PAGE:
We're blocking an unusual malware attack that originates from Craigslist job postings. Although the initial target is narrow, this could quickly spread as traditional anti-virus providers cannot keep up with the threat.
March 16, 2015 Update
Cragislist job posting reply spam is hitting again, as we predicted.
The attached Word doc has a new MD5 hash and the file name is no longer "resume.doc" (randomized numbers instead, such as "00296897.doc"). Other than that, the dangerous macros are the same, so read below for more information on this threat.
This is a great example of why Cloud antispam that includes 24/7/365 professional spam blocking now protects against email threats better than antivirus scanning. We blocked the first one at 12:12 am (ET). By 11:42 am (11 hours later), only 4 out of 57 antivirus vendors were detecting it.
Expected Reply to Craigslist Ad
The messages we've seen so far have been in the form of replies to job postings on Craigslist. Since the recipients are expecting to receive resumes from job seekers, the spammer has named the attached file "resume.doc" to make the email seem legitimate. And the text looks harmless. Here's an example:
The initial target audience is small: people posting job ads on Craigslist. But this idea might be implemented with other types of ads where the poster is expecting a certain kind of reply. Also, the viruses could spread quickly to the contacts of the recipients.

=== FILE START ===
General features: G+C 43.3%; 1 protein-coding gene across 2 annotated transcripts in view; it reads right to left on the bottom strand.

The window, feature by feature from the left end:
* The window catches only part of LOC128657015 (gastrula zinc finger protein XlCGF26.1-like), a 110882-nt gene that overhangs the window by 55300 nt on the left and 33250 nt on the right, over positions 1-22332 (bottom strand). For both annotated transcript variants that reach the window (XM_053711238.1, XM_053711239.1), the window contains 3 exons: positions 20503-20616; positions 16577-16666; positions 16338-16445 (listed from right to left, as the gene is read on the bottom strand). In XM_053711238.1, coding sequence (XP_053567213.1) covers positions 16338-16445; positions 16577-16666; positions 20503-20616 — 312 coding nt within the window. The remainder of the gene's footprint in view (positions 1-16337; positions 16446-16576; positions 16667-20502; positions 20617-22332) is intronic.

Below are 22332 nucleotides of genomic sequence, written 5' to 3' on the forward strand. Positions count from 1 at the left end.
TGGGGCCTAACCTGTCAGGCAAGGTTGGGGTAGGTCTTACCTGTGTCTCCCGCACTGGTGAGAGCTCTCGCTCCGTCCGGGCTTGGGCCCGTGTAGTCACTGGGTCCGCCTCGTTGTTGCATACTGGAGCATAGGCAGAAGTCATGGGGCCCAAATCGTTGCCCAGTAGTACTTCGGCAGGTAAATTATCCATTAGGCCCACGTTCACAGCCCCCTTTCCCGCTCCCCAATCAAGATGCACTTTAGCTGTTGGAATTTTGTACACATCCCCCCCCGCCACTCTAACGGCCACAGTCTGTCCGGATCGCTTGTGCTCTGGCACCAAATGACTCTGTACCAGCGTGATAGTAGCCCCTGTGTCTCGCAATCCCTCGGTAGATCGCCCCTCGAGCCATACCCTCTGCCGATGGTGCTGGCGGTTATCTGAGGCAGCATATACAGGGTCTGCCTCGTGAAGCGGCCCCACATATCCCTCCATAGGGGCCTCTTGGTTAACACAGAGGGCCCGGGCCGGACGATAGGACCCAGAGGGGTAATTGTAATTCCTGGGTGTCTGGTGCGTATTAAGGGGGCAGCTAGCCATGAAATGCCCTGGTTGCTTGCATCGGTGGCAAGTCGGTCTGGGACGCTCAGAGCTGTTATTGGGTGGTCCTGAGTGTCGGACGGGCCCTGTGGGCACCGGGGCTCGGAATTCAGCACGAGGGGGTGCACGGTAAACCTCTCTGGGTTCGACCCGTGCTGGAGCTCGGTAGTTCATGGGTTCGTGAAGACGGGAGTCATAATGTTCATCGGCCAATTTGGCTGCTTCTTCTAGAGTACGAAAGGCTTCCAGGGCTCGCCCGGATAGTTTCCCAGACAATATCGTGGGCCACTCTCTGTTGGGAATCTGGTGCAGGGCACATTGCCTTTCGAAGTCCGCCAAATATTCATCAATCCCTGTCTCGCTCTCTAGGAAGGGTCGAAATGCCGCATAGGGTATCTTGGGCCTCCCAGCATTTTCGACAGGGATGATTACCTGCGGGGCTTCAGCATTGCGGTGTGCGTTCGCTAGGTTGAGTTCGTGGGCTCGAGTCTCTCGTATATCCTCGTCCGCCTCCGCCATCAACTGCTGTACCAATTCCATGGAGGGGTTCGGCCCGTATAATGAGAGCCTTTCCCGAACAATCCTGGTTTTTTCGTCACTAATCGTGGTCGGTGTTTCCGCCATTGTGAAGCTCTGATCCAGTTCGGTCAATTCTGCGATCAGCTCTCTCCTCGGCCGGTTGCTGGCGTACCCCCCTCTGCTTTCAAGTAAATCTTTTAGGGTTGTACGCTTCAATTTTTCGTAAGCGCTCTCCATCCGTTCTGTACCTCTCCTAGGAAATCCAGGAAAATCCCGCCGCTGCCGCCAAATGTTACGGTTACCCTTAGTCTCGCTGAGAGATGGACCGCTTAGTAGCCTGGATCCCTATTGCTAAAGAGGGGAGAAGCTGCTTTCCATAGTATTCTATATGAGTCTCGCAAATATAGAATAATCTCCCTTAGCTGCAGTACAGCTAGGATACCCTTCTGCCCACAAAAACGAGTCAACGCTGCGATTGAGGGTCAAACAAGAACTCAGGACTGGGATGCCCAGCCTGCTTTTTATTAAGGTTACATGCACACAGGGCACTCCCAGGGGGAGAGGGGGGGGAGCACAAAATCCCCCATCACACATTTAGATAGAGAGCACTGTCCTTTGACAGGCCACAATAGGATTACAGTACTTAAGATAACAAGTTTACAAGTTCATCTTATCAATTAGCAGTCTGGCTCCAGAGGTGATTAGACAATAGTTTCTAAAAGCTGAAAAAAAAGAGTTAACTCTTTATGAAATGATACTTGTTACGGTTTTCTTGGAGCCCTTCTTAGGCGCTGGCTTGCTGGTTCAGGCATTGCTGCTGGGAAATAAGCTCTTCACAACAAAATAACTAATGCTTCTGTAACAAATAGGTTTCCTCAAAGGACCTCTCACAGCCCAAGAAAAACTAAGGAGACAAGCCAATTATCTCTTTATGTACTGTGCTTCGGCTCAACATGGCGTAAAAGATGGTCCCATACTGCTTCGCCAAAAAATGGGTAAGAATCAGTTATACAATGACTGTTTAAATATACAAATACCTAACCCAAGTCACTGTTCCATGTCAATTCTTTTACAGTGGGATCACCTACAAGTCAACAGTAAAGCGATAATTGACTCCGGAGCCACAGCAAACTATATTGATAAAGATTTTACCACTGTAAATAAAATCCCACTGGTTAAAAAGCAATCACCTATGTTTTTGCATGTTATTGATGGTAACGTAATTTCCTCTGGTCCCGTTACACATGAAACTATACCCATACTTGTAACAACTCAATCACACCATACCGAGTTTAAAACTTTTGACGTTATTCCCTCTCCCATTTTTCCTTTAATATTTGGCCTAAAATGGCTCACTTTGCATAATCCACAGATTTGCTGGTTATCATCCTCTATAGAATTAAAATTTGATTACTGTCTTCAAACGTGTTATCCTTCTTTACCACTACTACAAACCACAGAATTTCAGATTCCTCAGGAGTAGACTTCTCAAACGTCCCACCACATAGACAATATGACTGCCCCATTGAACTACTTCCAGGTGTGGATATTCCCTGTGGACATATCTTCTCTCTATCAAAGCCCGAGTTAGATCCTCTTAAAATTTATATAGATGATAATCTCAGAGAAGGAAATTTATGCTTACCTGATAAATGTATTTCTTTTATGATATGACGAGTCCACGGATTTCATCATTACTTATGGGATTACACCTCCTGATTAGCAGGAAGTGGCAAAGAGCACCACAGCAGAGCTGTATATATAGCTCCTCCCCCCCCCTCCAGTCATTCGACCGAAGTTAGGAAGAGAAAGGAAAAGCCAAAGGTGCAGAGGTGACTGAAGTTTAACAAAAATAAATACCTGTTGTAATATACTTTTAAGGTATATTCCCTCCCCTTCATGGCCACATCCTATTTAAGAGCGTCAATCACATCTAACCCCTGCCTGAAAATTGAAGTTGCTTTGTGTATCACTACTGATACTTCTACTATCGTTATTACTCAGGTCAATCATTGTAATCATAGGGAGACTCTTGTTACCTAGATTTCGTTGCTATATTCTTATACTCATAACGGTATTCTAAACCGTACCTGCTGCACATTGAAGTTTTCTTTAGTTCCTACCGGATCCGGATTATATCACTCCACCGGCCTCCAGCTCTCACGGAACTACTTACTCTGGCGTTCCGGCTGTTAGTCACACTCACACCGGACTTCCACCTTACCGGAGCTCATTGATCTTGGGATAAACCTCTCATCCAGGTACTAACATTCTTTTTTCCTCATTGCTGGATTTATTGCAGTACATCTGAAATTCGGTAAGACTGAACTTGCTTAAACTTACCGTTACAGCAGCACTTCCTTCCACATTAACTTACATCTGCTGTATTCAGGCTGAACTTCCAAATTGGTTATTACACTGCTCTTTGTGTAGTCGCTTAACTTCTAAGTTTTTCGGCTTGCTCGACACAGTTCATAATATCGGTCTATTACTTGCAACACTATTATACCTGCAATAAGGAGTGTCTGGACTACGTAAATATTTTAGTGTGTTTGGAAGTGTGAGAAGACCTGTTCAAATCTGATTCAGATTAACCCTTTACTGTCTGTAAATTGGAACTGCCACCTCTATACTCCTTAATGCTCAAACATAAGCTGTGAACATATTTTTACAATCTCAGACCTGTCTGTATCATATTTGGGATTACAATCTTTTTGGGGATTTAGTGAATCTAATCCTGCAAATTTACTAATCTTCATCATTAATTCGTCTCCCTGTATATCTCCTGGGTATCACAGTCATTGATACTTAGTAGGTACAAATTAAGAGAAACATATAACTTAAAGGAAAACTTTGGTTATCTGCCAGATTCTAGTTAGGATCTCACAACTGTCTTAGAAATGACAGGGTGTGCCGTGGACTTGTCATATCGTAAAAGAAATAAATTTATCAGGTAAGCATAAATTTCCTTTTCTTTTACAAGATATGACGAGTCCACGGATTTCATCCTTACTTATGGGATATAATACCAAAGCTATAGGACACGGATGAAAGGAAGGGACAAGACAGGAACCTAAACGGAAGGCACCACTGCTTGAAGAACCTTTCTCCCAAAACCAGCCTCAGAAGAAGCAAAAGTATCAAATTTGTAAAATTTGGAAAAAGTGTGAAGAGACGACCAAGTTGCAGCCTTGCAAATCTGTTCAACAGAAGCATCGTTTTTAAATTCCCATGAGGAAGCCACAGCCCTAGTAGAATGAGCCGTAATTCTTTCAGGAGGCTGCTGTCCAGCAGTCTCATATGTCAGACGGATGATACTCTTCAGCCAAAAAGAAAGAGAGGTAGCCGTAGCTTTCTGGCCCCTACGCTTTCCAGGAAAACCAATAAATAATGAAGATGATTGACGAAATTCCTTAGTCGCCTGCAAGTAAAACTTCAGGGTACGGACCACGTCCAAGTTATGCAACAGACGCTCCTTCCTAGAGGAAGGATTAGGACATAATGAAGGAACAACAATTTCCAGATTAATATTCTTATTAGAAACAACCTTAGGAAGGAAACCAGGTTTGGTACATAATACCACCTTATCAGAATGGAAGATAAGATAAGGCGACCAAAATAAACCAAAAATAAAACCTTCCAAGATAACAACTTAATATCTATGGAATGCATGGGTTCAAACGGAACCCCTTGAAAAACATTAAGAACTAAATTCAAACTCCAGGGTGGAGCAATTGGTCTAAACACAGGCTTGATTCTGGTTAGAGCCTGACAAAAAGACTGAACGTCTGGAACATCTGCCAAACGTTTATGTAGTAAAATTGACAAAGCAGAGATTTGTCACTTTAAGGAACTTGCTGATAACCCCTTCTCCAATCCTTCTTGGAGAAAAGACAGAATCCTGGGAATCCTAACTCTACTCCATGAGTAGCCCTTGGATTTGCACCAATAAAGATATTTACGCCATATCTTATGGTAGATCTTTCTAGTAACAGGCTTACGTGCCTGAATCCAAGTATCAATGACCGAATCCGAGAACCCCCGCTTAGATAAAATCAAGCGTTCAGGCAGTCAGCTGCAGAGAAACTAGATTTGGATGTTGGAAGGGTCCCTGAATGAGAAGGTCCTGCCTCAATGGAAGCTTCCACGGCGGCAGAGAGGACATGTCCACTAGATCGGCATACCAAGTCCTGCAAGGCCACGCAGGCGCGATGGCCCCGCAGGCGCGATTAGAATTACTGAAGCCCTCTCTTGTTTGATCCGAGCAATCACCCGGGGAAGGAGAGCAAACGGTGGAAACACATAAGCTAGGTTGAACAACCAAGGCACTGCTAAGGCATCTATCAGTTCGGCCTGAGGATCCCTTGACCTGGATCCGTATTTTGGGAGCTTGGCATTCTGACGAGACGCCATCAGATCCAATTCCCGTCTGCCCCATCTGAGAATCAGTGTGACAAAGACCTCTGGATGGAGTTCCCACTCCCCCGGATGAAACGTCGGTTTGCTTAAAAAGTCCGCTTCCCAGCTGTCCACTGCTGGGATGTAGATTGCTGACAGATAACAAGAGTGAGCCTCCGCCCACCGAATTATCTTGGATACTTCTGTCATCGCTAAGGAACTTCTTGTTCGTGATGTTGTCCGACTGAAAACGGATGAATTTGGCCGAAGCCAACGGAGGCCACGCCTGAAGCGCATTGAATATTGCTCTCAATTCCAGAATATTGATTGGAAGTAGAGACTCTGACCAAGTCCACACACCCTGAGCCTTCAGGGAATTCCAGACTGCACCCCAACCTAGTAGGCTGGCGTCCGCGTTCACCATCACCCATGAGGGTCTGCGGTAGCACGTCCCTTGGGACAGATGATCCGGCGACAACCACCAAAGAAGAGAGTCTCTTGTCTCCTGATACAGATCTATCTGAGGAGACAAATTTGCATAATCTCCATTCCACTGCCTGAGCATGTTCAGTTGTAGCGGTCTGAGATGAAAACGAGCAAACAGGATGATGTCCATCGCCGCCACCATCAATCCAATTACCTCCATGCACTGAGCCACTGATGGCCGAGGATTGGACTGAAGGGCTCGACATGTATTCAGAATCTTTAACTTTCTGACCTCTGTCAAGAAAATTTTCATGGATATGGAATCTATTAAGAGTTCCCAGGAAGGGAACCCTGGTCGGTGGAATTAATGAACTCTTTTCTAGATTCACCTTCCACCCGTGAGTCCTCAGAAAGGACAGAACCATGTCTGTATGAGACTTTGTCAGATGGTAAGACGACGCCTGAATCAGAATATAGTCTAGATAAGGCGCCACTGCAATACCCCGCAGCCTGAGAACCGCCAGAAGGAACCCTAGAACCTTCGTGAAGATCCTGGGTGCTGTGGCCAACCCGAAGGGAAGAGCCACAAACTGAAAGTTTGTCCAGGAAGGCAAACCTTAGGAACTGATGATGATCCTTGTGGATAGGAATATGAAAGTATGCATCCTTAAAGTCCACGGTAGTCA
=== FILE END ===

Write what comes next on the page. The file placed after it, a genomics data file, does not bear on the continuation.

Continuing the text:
Dangerous Macro in Word Doc
We've analyzed the Word docs attached to a number of these, and they all do about the same thing. A VBA macro in the file downloads and then executes a virus or trojan from a hacked website. The specific file changes from one email to the next, but the method doesn't.
Since Word no longer runs macros (by default) in downloaded files, the spammer has to trick many recipients into executing the malware. When opened, the Word document displays a giant message that provides step-by-step instructions for enabling macros. Don't do it. Here's what that looks like:
Traditional Anti-Virus Vendors Can't Keep Up
On day zero of this attack, most antivirus vendors were not recognizing the malware. For example, according to VirusTotal, only 13/57 vendors were able to detect obi.exe (which appears to be a Zeus banking trojan or variant). And a measly 1 out of 57 were able to detect dro.exe.
Cloud antispam now provides better zero-day protection than traditional antivirus against these email-borne malware attacks. People relying on traditional antivirus to protect them were exposed to this threat. Our customers were protected from day zero.
SpamStopsHere blocks threats like this from day-zero because we examine not just the dangerous payload (the executable file), but the entire delivery package for suspicious clues. We also analyze global email traffic patterns to help us detect spam and email-borne viruses. And we update our database every two minutes, so there's no waiting to download the latest virus definitions.
For more about how we do that, see our recent blog comparing Cloud antispam to antivirus.
Virus Could Spread
This is a clever attack, initially targeted at people expecting to receive something very specific: a resume in response to a job posting. So, it's designed to achieve a high open-rate. Once the macro executes the malware, it could do untold damage to the user's computer or network, and could possibly try to spread itself to others.
SpamStopsHere is updated every two minutes, 24/7/365. Because it works in the Cloud, spam filtering updates take effect immediately without the user downloading or installing anything.
If you're having trouble keeping up with these threats, consider trying SpamStopsHere FREE for 30 days. It blocks 99.5% of spam with a false positive rate of less than 0.001%. That means we block fewer that 1 out of 100,000 good emails, which is why businesses and professionals love our service.
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